For Some Businesses, COVID-19 Provides an Opportunity

Social distancing has changed the way people go about their daily lives, with a corresponding impact in how people shop and what goods are in demand. While many businesses around the country are seeing massive revenue decreases, businesses that provide goods and services that that naturally conform to social distancing are seeing increased business.

Cleaning services are the most obvious example of a high-demand business. Essential business ranging from medical facilities to commercial retail buildings face increased sanitation requirements. “We’ve never experienced anything like this before in our lives and especially not in our business,” Crystal Hughey, co-owner of Corporate Cleaning told Columbus Business First. “A lot of people are counting on us being smart and keeping them safe.” As states begin to reopen and business begin to once again serve customers, cleaning services will be in high in demand.

Nationwide stay-at-home orders have benefited other industries as well. Any business offering delivery has seen a spike in demand. Madeline Sandlin, director of business development for GrubSouth, told Alabama based WAFF 48 News that the company recently hired 30 new drivers to serve new restaurants participating in the company’s delivery network – and GrubSouth is looking to hire even more to meet increased demand.

Meanwhile, grocery stores are having trouble keeping shelves stocked. The CEO of Stew Leonard’s, a grocery chain with seven supermarkets in Connecticut, New York and New Jersey, told Fox News recently that its goods had been flying off the shelves. Popular products include toilet paper, hand sanitizer, pizza, and chicken.

With limited supply unable to keep up with demand, grocery stores have begun implementing creative solutions. In an interview with ABC News, Greg Ferrara, president of the National Grocers Association, explained how some stores are working together to meet demand. He noted that “independent grocers are helping larger chains meet demand during this time and that grocery stores are being restocked at unprecedented speeds.”

More time at home appears to be (unsurprisingly) benefiting liquor in states where liquor stores are considered essential. Liquor store owners are reporting sales similar to the holidays. There are other reasons that liquor is seeing a bump, at least according to JD Phelps, the store manager of Vintage Grape Wines & Spirits in New York. “Each time the president speaks, it helps us tremendously,” he said. “We got really busy after his Thursday speech.” Additionally, hand sanitizer shortages have led some distilleries to switch to producing it, subsequently selling and donating it to local organizations. What’s more, people are now buying liquor to make hand sanitizer at home, although experts say doing so is ineffective, since the alcohol content in hand sanitizer is much higher than in store-bought liquor.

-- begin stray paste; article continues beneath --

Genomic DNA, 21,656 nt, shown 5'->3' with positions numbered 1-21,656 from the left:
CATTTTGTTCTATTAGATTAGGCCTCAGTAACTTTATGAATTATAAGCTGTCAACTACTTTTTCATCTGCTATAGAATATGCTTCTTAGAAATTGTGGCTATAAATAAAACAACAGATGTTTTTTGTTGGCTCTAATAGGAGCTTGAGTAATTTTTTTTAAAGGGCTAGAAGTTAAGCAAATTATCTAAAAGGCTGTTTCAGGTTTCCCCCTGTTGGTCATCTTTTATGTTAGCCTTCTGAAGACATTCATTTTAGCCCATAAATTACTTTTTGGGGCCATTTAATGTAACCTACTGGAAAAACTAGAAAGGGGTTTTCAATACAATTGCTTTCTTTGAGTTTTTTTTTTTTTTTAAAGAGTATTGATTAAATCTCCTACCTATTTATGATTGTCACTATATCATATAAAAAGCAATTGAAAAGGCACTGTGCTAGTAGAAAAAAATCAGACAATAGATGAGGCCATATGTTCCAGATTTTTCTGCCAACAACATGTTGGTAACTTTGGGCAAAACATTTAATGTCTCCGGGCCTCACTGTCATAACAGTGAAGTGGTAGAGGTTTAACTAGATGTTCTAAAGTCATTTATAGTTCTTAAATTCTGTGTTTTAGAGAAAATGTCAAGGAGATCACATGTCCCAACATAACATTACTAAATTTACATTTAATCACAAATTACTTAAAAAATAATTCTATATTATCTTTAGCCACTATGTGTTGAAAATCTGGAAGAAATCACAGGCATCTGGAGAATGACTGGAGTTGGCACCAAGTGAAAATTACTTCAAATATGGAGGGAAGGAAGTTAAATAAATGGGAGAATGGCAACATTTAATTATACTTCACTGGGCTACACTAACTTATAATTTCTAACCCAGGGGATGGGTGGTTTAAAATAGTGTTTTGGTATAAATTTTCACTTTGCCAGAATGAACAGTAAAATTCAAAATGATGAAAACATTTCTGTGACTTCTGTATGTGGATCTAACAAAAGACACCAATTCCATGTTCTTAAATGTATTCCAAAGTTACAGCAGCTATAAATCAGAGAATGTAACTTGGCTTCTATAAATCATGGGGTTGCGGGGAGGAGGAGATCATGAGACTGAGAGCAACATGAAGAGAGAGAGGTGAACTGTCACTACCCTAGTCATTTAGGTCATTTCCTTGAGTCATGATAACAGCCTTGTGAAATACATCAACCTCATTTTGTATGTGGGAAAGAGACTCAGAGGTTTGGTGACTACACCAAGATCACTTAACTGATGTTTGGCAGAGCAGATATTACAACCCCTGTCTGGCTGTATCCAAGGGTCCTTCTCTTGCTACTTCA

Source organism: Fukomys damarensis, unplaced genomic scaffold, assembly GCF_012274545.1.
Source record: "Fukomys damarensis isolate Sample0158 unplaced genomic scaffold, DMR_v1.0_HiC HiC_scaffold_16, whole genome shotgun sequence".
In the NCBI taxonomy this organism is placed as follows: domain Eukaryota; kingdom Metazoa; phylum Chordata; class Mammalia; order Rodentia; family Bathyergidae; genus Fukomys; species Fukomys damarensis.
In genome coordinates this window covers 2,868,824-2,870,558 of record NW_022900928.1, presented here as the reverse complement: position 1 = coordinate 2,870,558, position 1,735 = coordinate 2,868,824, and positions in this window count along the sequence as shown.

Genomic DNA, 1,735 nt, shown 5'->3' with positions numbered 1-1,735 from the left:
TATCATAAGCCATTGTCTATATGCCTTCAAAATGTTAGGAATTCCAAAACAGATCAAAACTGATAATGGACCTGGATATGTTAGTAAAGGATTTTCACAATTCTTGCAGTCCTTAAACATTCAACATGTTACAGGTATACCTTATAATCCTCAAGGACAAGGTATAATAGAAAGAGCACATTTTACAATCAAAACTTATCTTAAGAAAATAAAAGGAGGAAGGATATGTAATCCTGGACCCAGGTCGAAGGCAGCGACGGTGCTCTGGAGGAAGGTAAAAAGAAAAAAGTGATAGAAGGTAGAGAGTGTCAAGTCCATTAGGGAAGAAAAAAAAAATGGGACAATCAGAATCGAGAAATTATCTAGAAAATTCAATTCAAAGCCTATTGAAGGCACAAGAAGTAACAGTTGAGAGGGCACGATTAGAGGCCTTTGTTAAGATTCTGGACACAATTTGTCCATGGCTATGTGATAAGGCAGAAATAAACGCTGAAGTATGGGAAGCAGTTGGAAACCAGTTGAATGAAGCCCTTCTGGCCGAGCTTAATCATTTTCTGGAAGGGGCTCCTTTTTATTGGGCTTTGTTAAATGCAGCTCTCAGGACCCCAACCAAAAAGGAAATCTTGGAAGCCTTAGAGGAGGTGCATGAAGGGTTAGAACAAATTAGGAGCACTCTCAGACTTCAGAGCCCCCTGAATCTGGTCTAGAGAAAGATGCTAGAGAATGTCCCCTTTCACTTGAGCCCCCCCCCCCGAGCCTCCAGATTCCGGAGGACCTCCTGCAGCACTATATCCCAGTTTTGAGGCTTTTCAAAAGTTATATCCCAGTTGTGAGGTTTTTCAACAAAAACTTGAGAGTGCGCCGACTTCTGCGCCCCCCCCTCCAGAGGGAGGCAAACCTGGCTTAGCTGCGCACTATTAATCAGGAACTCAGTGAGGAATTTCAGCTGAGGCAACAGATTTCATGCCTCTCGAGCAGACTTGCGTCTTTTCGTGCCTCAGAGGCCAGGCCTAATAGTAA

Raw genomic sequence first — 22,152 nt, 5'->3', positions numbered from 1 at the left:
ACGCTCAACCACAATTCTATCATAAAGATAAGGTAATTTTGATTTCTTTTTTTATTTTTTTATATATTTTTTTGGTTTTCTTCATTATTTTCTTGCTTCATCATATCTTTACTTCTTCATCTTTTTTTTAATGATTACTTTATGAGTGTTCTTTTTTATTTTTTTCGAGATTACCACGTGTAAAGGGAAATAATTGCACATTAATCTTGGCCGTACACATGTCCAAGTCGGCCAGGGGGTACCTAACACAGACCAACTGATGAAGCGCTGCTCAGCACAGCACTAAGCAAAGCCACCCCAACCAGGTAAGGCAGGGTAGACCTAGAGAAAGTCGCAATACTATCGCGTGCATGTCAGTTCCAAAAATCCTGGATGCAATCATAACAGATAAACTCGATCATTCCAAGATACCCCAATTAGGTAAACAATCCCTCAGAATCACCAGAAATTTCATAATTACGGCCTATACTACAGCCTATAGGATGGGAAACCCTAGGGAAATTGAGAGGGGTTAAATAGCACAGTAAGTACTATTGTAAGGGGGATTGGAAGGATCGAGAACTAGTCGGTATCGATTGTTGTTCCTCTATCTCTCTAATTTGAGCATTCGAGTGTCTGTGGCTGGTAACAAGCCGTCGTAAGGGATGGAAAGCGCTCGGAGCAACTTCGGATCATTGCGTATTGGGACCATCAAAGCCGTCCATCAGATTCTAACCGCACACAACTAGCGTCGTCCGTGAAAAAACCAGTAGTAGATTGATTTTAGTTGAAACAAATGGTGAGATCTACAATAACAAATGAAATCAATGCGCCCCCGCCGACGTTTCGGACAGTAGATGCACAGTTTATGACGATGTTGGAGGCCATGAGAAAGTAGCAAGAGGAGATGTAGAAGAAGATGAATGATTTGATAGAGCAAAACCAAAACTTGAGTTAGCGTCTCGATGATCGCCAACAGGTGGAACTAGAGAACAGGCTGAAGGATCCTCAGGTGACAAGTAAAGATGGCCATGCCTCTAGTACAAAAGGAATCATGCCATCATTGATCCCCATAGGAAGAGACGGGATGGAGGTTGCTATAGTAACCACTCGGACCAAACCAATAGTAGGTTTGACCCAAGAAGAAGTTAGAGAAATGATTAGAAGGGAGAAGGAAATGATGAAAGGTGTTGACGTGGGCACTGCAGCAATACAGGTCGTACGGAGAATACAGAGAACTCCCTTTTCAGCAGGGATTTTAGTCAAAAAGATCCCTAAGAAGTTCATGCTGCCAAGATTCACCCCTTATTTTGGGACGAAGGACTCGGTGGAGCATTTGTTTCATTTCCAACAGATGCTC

To the delight of every parent, outdoor entertainment products, like toys and games, can still be purchased online. Trampolines, bounce houses, and basketball hoops are just a few outdoor toys that have been popular for consumers, and for good reason. “I’m hoping I can sit outside at my outside table and do work and that will somehow eat up an hour,” Tara Higgins, a New Jersey parent of three told USA Today. “They’ll have fun, and my biggest thing is they will get their energy out.”

But if kids playing outside wasn’t a far enough throwback, drive-in theatres are also making a comeback. Several of the classic theaters, like Atlanta’s Starlight Drive-in, are beginning to re-open. Others are asking their governors for permission to re-open soon. “We can add whatever requirements to give communities much needed escape at this time,” said John Vincent, president of the United Drive-in Theater Association. “We are lobbying governors to be one of the first places to reopen as some states start reopening their economies. We just look forward to the whole world returning to normalcy and are proud to be providing a small piece of that.”

Normalcy may be far from returning and concerns about supply chains could be an issue for consumers moving forward, but embracing the abnormal could help consumers in the coming months.

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